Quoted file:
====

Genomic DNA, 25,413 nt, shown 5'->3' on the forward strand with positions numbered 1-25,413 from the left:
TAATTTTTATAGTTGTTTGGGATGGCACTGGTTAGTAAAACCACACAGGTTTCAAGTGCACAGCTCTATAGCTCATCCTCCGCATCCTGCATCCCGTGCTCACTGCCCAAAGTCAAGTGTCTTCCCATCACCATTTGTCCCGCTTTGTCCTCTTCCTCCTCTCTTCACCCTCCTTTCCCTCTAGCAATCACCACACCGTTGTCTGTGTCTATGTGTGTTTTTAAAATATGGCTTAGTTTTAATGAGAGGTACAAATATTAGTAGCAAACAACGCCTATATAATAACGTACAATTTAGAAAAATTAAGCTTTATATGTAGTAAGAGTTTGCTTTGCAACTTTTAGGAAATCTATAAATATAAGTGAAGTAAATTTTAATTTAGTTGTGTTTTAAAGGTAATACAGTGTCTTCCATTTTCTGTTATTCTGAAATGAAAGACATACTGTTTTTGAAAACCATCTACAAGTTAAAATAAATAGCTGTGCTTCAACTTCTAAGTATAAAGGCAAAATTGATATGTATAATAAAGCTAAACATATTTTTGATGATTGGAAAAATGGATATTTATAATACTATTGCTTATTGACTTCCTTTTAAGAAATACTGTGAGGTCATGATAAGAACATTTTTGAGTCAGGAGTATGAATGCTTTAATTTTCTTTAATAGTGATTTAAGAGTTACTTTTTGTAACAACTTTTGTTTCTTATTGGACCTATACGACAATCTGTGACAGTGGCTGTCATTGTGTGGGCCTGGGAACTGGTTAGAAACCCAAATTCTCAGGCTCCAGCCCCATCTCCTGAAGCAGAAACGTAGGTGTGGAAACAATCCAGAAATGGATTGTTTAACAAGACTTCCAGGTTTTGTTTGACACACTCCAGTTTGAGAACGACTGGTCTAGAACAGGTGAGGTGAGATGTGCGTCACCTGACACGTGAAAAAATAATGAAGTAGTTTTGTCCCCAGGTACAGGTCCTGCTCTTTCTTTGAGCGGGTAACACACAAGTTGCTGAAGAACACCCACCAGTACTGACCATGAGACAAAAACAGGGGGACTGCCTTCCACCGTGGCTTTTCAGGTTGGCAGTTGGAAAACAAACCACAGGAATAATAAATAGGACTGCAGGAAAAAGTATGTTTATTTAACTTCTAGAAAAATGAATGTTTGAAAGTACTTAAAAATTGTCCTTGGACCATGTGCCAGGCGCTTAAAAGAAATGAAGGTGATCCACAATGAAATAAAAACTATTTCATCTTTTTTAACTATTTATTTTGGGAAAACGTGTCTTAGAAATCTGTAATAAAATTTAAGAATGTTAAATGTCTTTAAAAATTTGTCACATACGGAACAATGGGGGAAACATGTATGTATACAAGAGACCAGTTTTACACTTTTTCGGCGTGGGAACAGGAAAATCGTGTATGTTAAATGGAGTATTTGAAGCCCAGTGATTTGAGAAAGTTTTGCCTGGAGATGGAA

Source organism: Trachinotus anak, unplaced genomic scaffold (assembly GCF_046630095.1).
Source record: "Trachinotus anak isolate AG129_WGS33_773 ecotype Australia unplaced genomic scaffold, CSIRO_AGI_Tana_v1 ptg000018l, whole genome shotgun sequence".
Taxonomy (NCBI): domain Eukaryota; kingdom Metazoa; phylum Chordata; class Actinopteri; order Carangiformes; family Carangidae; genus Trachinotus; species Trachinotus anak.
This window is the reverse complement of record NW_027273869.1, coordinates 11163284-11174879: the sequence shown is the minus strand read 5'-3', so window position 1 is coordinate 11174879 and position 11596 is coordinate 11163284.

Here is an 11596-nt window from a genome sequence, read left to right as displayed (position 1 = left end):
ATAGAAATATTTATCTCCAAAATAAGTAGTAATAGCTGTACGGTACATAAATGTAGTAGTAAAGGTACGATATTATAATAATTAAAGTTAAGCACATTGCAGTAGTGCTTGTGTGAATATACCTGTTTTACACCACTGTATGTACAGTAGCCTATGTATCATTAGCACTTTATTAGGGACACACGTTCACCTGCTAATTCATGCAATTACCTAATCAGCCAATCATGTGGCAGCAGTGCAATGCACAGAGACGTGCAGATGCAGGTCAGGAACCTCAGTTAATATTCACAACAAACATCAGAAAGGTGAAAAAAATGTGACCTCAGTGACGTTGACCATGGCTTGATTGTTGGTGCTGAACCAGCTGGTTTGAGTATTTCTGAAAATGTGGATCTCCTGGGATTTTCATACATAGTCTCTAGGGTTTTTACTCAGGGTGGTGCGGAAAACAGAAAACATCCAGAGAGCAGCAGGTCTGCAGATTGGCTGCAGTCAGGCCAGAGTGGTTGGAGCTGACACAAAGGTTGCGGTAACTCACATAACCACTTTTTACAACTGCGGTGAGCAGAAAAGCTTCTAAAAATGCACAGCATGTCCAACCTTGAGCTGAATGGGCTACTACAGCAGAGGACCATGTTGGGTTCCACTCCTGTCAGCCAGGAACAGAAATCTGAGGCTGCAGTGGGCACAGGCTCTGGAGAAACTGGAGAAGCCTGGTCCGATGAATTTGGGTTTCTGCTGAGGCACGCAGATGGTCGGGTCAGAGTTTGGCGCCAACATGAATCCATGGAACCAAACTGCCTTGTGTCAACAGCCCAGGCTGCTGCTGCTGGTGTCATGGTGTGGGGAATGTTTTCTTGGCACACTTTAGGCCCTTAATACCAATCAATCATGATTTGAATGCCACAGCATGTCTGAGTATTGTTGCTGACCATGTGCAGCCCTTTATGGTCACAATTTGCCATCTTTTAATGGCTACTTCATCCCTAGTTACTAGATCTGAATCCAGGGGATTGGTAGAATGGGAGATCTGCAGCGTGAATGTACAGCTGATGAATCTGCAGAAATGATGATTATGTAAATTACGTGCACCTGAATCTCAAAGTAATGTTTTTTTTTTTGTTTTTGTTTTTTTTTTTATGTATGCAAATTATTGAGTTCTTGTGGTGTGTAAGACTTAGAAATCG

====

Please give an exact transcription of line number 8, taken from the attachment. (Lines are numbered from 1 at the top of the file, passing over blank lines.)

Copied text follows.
ATAGAAATATTTATCTCCAAAATAAGTAGTAATAGCTGTACGGTACATAAATGTAGTAGTAAAGGTACGATATTATAATAATTAAAGTTAAGCACATTGCAGTAGTGCTTGTGTGAATATACCTGTTTTACACCACTGTATGTACAGTAGCCTATGTATCATTAGCACTTTATTAGGGACACACGTTCACCTGCTAATTCATGCAATTACCTAATCAGCCAATCATGTGGCAGCAGTGCAATGCACAGAGACGTGCAGATGCAGGTCAGGAACCTCAGTTAATATTCACAACAAACATCAGAAAGGTGAAAAAAATGTGACCTCAGTGACGTTGACCATGGCTTGATTGTTGGTGCTGAACCAGCTGGTTTGAGTATTTCTGAAAATGTGGATCTCCTGGGATTTTCATACATAGTCTCTAGGGTTTTTACTCAGGGTGGTGCGGAAAACAGAAAACATCCAGAGAGCAGCAGGTCTGCAGATTGGCTGCAGTCAGGCCAGAGTGGTTGGAGCTGACACAAAGGTTGCGGTAACTCACATAACCACTTTTTACAACTGCGGTGAGCAGAAAAGCTTCTAAAAATGCACAGCATGTCCAACCTTGAGCTGAATGGGCTACTACAGCAGAGGACCATGTTGGGTTCCACTCCTGTCAGCCAGGAACAGAAATCTGAGGCTGCAGTGGGCACAGGCTCTGGAGAAACTGGAGAAGCCTGGTCCGATGAATTTGGGTTTCTGCTGAGGCACGCAGATGGTCGGGTCAGAGTTTGGCGCCAACATGAATCCATGGAACCAAACTGCCTTGTGTCAACAGCCCAGGCTGCTGCTGCTGGTGTCATGGTGTGGGGAATGTTTTCTTGGCACACTTTAGGCCCTTAATACCAATCAATCATGATTTGAATGCCACAGCATGTCTGAGTATTGTTGCTGACCATGTGCAGCCCTTTATGGTCACAATTTGCCATCTTTTAATGGCTACTTCATCCCTAGTTACTAGATCTGAATCCAGGGGATTGGTAGAATGGGAGATCTGCAGCGTGAATGTACAGCTGATGAATCTGCAGAAATGATGATTATGTAAATTACGTGCACCTGAATCTCAAAGTAATGTTTTTTTTTTTGTTTTTGTTTTTTTTTTTATGTATGCAAATTATTGAGTTCTTGTGGTGTGTAAGACTTAGAAATCG